Here’s good news for the 15 million Americans who work night shifts and other irregular or rotating schedules. A new review that compiled data from over 1.4 million women challenges the 2007 World Health Organization (WHO) assertion that breast cancer risks increase for those working nights.
New Data on the Breast Cancer & Night Shift Link
The study “Night Shift Work and Breast Cancer Incidence: Three Prospective Studies and Meta-analysis of Published Studies” was published in October of 2016 in the Journal of the National Cancer Institute by Dr. Ruth Travis, of the Cancer Epidemiology Unit at Oxford University in the United Kingdom and her colleagues. It analyzes data from 3 large-scale studies out of the U.K—the Million Women Study (522,246 women), the UK Biobank (251,045 women), and the European Prospective Investigation into Cancer and Nutrition-Oxford (EPIC-Oxford) study (22,559 women)—along with 7 smaller studies specifically assessing the link between night shift work and breast cancer.
Participants in the 10 studies all provided information about their work schedules and were followed up with for diagnoses of breast cancer. Among the participants who worked at night, 4,660 cases of breast cancer were recorded. Compared to women who had never worked night shifts, the relative risks were calculated to be:
- .99 for women who had worked night shifts at some point
- 1.00 (or equal) for women who had worked night shifts for 20-30 years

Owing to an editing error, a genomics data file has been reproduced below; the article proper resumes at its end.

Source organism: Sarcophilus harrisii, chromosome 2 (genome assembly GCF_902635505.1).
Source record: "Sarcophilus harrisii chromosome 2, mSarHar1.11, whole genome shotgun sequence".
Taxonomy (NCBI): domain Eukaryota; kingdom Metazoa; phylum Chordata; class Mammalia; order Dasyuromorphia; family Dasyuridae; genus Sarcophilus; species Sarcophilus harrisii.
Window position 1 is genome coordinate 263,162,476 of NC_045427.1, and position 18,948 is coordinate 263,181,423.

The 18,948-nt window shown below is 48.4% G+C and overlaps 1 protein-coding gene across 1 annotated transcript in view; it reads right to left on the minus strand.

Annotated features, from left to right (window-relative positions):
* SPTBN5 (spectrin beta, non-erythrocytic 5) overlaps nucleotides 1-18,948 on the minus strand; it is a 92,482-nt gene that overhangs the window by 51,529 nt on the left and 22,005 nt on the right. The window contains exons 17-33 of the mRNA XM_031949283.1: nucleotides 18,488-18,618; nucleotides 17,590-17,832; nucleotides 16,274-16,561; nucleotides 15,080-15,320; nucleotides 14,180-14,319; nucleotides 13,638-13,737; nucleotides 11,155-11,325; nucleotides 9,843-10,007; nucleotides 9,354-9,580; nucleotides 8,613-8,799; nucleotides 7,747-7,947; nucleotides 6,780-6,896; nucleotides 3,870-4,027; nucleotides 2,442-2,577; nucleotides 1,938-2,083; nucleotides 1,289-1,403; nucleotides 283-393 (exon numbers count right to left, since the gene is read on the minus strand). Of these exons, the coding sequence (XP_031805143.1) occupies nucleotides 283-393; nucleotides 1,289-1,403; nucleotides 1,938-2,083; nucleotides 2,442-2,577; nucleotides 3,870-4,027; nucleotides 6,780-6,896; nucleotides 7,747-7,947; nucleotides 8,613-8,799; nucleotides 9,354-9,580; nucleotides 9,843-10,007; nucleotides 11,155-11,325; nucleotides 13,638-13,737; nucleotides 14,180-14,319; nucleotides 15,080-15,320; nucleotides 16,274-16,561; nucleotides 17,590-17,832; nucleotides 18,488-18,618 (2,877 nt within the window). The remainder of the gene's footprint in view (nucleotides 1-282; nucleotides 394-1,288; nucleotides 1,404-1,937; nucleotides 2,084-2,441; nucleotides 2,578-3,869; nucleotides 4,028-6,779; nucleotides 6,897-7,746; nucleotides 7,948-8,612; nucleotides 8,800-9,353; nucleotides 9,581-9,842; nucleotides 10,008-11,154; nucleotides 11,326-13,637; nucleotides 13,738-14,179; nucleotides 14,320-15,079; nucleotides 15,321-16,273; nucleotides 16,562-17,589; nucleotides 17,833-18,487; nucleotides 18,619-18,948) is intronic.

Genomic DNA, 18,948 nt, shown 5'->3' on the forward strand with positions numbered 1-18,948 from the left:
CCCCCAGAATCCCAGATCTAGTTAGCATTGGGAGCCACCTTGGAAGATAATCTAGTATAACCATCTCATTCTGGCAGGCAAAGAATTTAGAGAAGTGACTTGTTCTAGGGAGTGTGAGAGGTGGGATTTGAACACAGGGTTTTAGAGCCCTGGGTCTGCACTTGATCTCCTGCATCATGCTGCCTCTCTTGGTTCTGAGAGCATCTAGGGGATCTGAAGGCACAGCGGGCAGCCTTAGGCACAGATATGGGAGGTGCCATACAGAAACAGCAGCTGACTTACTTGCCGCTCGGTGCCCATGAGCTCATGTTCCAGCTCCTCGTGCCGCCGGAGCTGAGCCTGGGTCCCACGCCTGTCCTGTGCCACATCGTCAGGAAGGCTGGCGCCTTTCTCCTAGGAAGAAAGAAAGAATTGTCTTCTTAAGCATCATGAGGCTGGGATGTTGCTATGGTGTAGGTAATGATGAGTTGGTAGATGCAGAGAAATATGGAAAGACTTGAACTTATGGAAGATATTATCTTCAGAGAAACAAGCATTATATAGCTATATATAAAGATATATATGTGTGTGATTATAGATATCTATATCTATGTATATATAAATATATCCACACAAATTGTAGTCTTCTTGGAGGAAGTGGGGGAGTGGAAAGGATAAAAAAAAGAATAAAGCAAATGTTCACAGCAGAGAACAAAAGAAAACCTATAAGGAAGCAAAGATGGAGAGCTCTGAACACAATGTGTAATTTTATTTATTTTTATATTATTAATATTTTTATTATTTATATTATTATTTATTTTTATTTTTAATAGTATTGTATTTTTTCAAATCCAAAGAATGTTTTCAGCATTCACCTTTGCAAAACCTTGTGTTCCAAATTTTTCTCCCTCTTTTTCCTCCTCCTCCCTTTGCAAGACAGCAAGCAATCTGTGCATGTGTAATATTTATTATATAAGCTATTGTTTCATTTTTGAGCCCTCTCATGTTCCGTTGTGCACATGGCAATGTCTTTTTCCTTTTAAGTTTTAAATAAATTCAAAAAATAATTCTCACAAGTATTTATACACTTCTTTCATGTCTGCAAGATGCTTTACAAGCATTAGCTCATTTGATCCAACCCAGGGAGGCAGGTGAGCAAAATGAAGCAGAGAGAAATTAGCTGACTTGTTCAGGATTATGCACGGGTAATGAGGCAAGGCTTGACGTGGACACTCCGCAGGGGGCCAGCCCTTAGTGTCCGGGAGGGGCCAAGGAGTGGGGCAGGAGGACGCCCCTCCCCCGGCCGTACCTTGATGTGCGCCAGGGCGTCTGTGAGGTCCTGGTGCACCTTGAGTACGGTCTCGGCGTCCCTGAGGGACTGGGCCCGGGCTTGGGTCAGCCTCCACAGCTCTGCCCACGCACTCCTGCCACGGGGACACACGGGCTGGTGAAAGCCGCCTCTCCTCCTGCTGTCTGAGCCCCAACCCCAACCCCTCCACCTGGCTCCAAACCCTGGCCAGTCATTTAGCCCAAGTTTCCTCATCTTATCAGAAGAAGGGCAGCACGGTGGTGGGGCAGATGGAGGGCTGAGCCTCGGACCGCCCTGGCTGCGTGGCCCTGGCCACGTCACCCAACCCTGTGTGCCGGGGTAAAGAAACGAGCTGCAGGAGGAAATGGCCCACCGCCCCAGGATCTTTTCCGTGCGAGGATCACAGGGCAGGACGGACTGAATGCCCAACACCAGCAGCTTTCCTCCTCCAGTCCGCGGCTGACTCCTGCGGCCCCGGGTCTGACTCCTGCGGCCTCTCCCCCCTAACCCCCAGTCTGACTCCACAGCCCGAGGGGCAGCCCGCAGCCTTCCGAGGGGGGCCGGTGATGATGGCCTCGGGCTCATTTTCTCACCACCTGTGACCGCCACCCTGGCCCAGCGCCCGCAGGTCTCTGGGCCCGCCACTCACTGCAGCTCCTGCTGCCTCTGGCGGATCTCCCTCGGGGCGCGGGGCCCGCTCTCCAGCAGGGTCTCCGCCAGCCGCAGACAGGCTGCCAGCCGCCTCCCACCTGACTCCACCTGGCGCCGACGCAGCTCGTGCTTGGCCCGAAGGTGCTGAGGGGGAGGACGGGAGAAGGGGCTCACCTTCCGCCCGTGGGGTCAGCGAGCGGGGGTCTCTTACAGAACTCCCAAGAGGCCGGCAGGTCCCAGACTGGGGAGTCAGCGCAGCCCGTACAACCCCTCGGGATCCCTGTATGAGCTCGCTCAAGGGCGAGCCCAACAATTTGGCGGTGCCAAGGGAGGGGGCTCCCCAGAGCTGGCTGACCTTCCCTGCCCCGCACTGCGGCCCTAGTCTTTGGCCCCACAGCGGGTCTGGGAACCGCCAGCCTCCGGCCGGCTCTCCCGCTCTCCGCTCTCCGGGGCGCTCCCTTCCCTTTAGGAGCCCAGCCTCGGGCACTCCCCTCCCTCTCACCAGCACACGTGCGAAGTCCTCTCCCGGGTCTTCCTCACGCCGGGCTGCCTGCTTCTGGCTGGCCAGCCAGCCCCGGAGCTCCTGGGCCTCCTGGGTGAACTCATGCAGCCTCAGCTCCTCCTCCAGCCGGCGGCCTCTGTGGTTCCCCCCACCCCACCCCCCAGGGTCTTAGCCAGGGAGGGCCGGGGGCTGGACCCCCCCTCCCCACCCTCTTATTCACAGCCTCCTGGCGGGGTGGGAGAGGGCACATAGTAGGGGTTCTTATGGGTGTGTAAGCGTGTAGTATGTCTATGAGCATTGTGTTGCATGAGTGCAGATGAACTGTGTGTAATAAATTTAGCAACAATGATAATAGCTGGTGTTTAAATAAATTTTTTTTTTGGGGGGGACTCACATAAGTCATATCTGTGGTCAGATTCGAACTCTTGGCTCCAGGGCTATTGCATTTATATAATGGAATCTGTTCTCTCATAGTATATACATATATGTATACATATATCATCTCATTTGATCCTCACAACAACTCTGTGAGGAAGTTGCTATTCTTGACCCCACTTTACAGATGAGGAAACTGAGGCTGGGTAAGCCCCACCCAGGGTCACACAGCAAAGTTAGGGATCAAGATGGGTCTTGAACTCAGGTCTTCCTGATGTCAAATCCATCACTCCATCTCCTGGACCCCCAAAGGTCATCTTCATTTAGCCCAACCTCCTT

- 1.01 for women who had worked night shifts for 30 years or longer
Researchers concluded night shift workers, regardless of the length of employment, have the same risk as those who do not work the night shift.
Previous Studies: Melatonin, Estrogen & Cancer Risks
The 2016 review was conducted as a direct response to the WHO’s conclusion, issued in 2007, “mainly from animal evidence, that shift work involving circadian disruption is probably carcinogenic to humans.” The International Agency for Research on Cancer (IARC), part of the WHO, included night shift work in their list of carcinogens.
In 2012, a study in the journal Occupational and Environmental Medicine suggested a causal link between night shift work and increased risk for breast cancer. This previous study reported as high as a 40% increased risk for night shift workers, pointing to the disruption in sleep as the cause for this increased risk. The authors of the study pointed out that that light at night suppressed the body’s natural release of melatonin, which in turn could increase the release of estrogen, a known risk factor for breast cancer.
Night Shift Work Effects on Obesity & Smoking
While, according to the new review, night shift work does not directly cause breast cancer, a connection between night shift work and other breast cancer risk factors is not ruled out.
Smoking and obesity, have both been shown to increase breast cancer risk, and were both more prevalent among night shift workers. 19.1% of night-shift worker participants were smokers compared to 13.3% of those who had never worked night shifts. And 19.2% of night shift workers were obese compared to 14.7% of non-night-shift workers.
What should you do if you work the night shift? Good news—don’t worry! You are not at higher risk for breast cancer. However, don’t let your evening hours get in the way of your breast health. Make sure to maintain a healthy diet, get regular exercise, maintain a healthy weight, quit smoking, and moderate your consumption of alcohol. Working nights can make it a challenge to schedule appointments, but don’t forget your yearly mammograms and clinical breast exams.